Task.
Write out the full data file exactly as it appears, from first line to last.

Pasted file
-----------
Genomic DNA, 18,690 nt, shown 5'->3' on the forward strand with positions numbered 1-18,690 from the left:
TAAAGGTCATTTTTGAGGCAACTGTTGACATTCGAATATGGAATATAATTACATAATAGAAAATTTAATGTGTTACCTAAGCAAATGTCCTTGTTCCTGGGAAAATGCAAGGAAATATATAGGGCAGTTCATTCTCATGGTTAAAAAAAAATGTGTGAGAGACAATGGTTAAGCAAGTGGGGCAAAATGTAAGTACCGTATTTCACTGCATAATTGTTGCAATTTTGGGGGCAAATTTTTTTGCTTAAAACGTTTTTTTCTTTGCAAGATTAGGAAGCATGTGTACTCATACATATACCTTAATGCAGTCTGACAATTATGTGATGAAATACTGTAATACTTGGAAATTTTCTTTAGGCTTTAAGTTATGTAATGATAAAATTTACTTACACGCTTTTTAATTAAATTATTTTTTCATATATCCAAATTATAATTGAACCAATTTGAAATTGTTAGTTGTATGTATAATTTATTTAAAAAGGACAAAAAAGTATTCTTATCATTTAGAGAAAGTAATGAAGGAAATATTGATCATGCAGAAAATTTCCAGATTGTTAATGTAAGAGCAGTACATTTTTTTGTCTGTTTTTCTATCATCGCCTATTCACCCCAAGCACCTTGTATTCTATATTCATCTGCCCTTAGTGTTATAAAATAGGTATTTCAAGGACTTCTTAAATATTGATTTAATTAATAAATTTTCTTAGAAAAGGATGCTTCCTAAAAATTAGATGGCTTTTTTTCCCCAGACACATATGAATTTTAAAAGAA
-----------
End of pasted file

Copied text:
Genomic DNA, 18,690 nt, shown 5'->3' on the forward strand with positions numbered 1-18,690 from the left:
TAAAGGTCATTTTTGAGGCAACTGTTGACATTCGAATATGGAATATAATTACATAATAGAAAATTTAATGTGTTACCTAAGCAAATGTCCTTGTTCCTGGGAAAATGCAAGGAAATATATAGGGCAGTTCATTCTCATGGTTAAAAAAAAATGTGTGAGAGACAATGGTTAAGCAAGTGGGGCAAAATGTAAGTACCGTATTTCACTGCATAATTGTTGCAATTTTGGGGGCAAATTTTTTTGCTTAAAACGTTTTTTTCTTTGCAAGATTAGGAAGCATGTGTACTCATACATATACCTTAATGCAGTCTGACAATTATGTGATGAAATACTGTAATACTTGGAAATTTTCTTTAGGCTTTAAGTTATGTAATGATAAAATTTACTTACACGCTTTTTAATTAAATTATTTTTTCATATATCCAAATTATAATTGAACCAATTTGAAATTGTTAGTTGTATGTATAATTTATTTAAAAAGGACAAAAAAGTATTCTTATCATTTAGAGAAAGTAATGAAGGAAATATTGATCATGCAGAAAATTTCCAGATTGTTAATGTAAGAGCAGTACATTTTTTTGTCTGTTTTTCTATCATCGCCTATTCACCCCAAGCACCTTGTATTCTATATTCATCTGCCCTTAGTGTTATAAAATAGGTATTTCAAGGACTTCTTAAATATTGATTTAATTAATAAATTTTCTTAGAAAAGGATGCTTCCTAAAAATTAGATGGCTTTTTTTCCCCAGACACATATGAATTTTAAAAGAA